Wednesday, June 15, 2022
With summer upon us, vacation requests are flowing in from our team members. But, have you planned your vacation? You need one, too!
We know — it can be challenging to take a vacation as a supervisor. Being out of the office can mean cramming work before and after our vacation, and it often seems like we must be on the clock all the time for success. But, a Harvard Business Review study found that “taking more vacation results in greater success at work as well as lower stress and more happiness at work and home.”
So how can you prepare for a vacation to minimize stress? Follow these tips.
- Don’t wait for work to slow down. It won’t! Just plan in advance, alert your team of your vacation dates and block it on your calendar.
- Prioritize. “A few weeks before your vacation, make a list of all the tasks that absolutely must be done before you go,” says Tristan Elizabeth Gribbin, in the Hartford Business Review article, “How to Minimize Stress Before, During, and After Your Vacation,” stressing that this should start at least two weeks prior to a one-week vacation.
- Let people know you’ll be on vacation. Scott Edinger, founder of Edinger Consulting, says in the Harvard Business Review article, “Read This Before You Head Out on Vacation,” that “at least a week before you depart, take steps to ready all of your commitments for your absence, so you can be away while you’re gone. Make sure that all of your projects are paused or can continue on to the next step without your involvement.” This includes your team members, colleagues, students and partners — anyone you’d be in contact with during your workweek.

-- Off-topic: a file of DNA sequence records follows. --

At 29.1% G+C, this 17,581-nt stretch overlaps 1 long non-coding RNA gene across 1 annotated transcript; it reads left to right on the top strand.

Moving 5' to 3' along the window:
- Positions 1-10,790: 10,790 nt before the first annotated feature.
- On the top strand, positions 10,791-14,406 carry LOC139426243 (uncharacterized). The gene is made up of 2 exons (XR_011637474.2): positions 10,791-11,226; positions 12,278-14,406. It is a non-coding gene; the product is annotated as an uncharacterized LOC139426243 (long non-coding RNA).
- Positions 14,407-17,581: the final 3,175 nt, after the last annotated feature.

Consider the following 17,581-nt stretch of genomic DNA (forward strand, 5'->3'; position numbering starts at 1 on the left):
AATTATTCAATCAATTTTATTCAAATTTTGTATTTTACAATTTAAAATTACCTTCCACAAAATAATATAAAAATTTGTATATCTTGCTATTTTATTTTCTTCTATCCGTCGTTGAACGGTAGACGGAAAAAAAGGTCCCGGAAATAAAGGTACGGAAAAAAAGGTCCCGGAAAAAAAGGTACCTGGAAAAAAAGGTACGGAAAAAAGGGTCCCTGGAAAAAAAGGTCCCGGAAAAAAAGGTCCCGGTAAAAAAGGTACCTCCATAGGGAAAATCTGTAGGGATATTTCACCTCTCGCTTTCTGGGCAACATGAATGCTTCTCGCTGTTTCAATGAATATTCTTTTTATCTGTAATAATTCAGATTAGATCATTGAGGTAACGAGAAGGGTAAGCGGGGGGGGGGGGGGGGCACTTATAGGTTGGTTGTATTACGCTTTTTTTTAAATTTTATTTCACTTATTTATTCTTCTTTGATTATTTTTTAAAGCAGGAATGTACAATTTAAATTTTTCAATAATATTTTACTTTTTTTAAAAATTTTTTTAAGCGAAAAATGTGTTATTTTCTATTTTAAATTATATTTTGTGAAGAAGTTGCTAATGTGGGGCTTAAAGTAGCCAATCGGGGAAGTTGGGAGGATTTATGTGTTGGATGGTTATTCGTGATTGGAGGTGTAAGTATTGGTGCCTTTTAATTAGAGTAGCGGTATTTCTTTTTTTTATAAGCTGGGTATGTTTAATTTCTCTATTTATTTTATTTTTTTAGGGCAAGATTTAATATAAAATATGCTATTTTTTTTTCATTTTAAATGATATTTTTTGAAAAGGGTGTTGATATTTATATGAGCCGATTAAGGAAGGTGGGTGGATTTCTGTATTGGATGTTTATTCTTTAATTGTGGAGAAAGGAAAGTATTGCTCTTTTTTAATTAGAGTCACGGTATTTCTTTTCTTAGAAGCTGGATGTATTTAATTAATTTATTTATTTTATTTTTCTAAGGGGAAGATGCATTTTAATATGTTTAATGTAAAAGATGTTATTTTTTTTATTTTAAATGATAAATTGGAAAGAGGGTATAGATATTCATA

- Establish a handoff. “Figure out who can best handle each part of your job, and ask that person if they can cover for your while you’re out,” Gribbin recommends in her article. “Offer to do the same for them sometime.” Share this person’s contact information in your out-of-office messages, your voicemail and with your key contacts. Additionally, Samanta Rae Ayoub, a communications executive at a Canadian health research organization, suggests in the Fellow article, “Out of Office Alert: Managers Need Vacations Too!” creating and providing to your handoff and boss a “While I’m Away List” that includes key dates, deliverables and deadlines that should occur while you’re on vacation.
- Truly unplug. “Step away from work — and watch a disaster not strike,” shares Art Markman, Annabel Irion Worsham Centennial professor of psychology and marketing at the University of Texas at Austin, in the Harvard Business Review article, “How to Forget About Work When You’re Not Working,” Markman explains that a great way to reduce anxiety is to expose yourself to a scary situation — like work being poorly done or not at all while you’re out — and gradually learning that the situation is not actually threatening.
- Enjoy your last night of vacation. “Let your night before work still be a vacation, or at least your personal time,” says Peter Bregman, CEO of Bregman Partnership, in the Hartford Business Review article, “The Right Way to Come Back From Vacation.” “Don’t open your email or check your voicemail. Unpack, do laundry, make your kids’ lunches if you have kids and they need lunches — but don’t go back to work until you’re back at work. Then, when you return to work, follow these three steps for getting back into the swing of things.
And remember, being a good supervisor means leading by example. To encourage your employees to have work/life balance, model that behavior too.
So, what are you waiting for? Book that vacation!